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Ex-MF Global Broker Sentenced to 5 Years for Illegal Trades

April 16, 2013

April 16 (Bloomberg) -- Former MF Global Inc. broker Evan Brent Dooley was sentenced to 5 years in prison for making unlawful unauthorized trades that caused the now-defunct futures firm to lose more than $141 million in 2008.

mf globalThe sentence, half of what the government sought, was imposed today by U.S. District Judge Robert M. Dow in Chicago. Dooley, 45, pleaded guilty in December to two counts of violating speculative position limits under the Commodities Exchange Act. Each count carried a maximum sentence of five years in prison. He was also sentenced to one year of supervised release and must pay $141 million in restitution. The judge initially said three years supervised release, then later corrected himself.

While Dooley was indicted in 2010, more than a year before the bankruptcy filing of brokerage parent MF Global Holdings Ltd., the incident was cited as an example of risk management weakness in a 124-page report released this month by trustee Louis Freeh analyzing the firm’s failure.

"MF Global suffered immediate and severe negative consequences from the Dooley incident," which wiped out a year’s worth of profit, Freeh said. "In the aftermath of the Dooley incident, the company adopted a written framework for managing risk. This framework was never fully implemented."

MF Global Holdings filed for bankruptcy in October 2011 after making a $6.3 billion wrong-way trade on its own behalf of the bonds of some of Europe’s most indebted nations. The company won final approval April 5 of its plan to repay creditors, paving the way for the eighth-largest bankruptcy in U.S. history to wind down under court protection.

Prosecutors asked Dow to impose a 10-year sentence and require full restitution to Freeh as trustee.

 

‘Enduring Harm’

"Defendant committed serious crimes that resulted in devastating, far-reaching, and enduring harm," according to the sentencing memo filed April 9 by acting Chicago U.S. Attorney Gary Shapiro.

Keri Ambrosio, Dooley’s lawyer, asked for a sentence of probation and extended supervised release.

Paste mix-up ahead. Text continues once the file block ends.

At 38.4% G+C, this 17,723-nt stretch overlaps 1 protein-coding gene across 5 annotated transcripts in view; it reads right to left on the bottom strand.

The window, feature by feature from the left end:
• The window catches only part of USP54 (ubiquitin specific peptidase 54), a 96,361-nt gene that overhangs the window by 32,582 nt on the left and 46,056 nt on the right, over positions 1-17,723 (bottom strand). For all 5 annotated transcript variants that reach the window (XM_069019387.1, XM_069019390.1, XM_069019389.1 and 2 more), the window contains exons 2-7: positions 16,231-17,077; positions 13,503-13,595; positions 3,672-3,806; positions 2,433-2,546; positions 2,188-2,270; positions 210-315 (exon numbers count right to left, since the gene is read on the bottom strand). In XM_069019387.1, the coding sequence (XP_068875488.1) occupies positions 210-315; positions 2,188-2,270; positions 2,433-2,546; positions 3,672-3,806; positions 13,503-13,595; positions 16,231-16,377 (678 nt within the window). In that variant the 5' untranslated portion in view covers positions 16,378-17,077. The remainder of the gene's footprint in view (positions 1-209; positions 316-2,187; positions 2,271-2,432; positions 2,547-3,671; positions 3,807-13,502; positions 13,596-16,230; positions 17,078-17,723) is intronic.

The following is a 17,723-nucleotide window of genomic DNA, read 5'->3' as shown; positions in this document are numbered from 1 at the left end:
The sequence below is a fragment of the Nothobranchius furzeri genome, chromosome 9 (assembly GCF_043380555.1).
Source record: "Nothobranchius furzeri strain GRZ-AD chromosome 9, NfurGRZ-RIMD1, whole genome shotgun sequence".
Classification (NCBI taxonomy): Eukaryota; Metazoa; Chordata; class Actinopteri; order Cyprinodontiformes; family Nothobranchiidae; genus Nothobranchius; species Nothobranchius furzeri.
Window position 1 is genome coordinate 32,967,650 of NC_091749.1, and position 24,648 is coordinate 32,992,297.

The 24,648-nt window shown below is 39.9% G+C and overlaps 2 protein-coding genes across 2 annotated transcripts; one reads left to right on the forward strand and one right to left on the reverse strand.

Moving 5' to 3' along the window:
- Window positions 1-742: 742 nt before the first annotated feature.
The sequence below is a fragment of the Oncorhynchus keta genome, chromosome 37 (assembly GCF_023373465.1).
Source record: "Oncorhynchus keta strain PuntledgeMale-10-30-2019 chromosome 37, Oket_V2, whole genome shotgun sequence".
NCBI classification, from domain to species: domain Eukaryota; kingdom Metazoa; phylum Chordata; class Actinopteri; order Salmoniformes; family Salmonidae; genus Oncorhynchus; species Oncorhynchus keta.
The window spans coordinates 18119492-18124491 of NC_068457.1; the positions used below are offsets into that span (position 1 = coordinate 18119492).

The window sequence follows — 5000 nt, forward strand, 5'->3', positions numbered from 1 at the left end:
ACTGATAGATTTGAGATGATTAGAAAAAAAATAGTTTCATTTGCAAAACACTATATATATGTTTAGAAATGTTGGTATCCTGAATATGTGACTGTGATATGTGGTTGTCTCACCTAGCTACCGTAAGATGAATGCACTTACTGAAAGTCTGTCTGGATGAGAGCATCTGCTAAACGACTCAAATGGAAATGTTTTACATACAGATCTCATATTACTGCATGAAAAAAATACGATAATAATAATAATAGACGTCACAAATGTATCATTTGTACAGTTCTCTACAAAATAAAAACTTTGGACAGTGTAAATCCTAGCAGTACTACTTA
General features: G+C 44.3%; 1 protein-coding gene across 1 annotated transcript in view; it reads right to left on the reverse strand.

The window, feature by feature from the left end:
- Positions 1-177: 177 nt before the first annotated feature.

Dooley, of Olive Branch, Mississippi, worked in MF Global’s Memphis, Tennessee, office. He was associated with the New York- based firm from September 2006 to February 2008 and permitted to trade on his own account and for clients, according to prosecutors said in announcing his indictment in April 2010.

Patrick Fitzgerald, the Chicago U.S. attorney at the time, said Dooley "allegedly induced MF Global to open a trading account and act as his financial guarantor by providing false information about his financial condition on his account application."

The case was brought in Chicago because the transactions were conducted through CME Group Inc.’s Chicago Board of Trade.

 

Wheat Futures

In an overnight session in January 2008, Dooley allegedly executed a series of large buy and sell orders for about 1,500 wheat futures contracts, according to the indictment. Each contract comprises 5,000 bushels.

While lacking funds to cover potential losses, he liquidated his position that night for a gross profit of about $37,000, prosecutors said. Confronted by an MF Global supervisor the next day, Dooley allegedly said the activity was inadvertent, according to the indictment.

A month later, with a negative $3,000 balance in his account, Dooley allegedly executed buy and sell orders for almost 32,000 contracts, including more than 24,000 for May 2008 wheat futures and, in the course of trading that night, exceeded positional limits set by the Commodity Futures Trading Commission.

He was unable to successfully liquidate his position.

 

Realize Loss

MF Global authorities learned of Dooley’s trading in February 2008, deactivated his account and liquidated the rest of his position, according to the indictment, realizing a loss of more than $141 million.

"Brent Dooley is not the usual offender appearing before the court," Ambrosio, his lawyer, said in her filing. "He is college-educated, employed and a dedicated father of two daughters."

Dooley, whose mother had died recently and whose wife had been diagnosed with breast cancer, was having difficulties making ends meet, Ambrosio said.

"Mr. Dooley panicked and acted out of desperation," the attorney said. "He did not scheme to steal from MF Global."

The case is U.S. v. Dooley, 1:10-cr-00335, U.S. District Court, Northern District of Illinois (Chicago).

 

--Editors: Andrew Dunn, Glenn Holdcraft

 

To contact the reporter on this story: Andrew Harris in the Chicago federal courthouse at aharris16@bloomberg.net

 

To contact the editor responsible for this story: Michael Hytha at mhytha@bloomberg.net

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COMMENTS (2 Comments)

swmnag - Marshall, MN
so because he is college educated and has a family, he gets a light sentence, but if he was uneducated and robbed someone of $20, he would be sent to prison for much longer. I guess this is why we will continue to see white collar crime. There is not an even punishment for the crimes. This guy's crime was committed out of desperation, much like a common street criminal.
9:21 AM Apr 17th
 
swmnag - Marshall, MN
so because he is college educated and has a family, he gets a light sentence, but if he was uneducated and robbed someone of $20, he would be sent to prison for much longer. I guess this is why we will continue to see white collar crime. There is not an even punishment for the crimes. This guy's crime was committed out of desperation, much like a common street criminal.
9:21 AM Apr 17th
 



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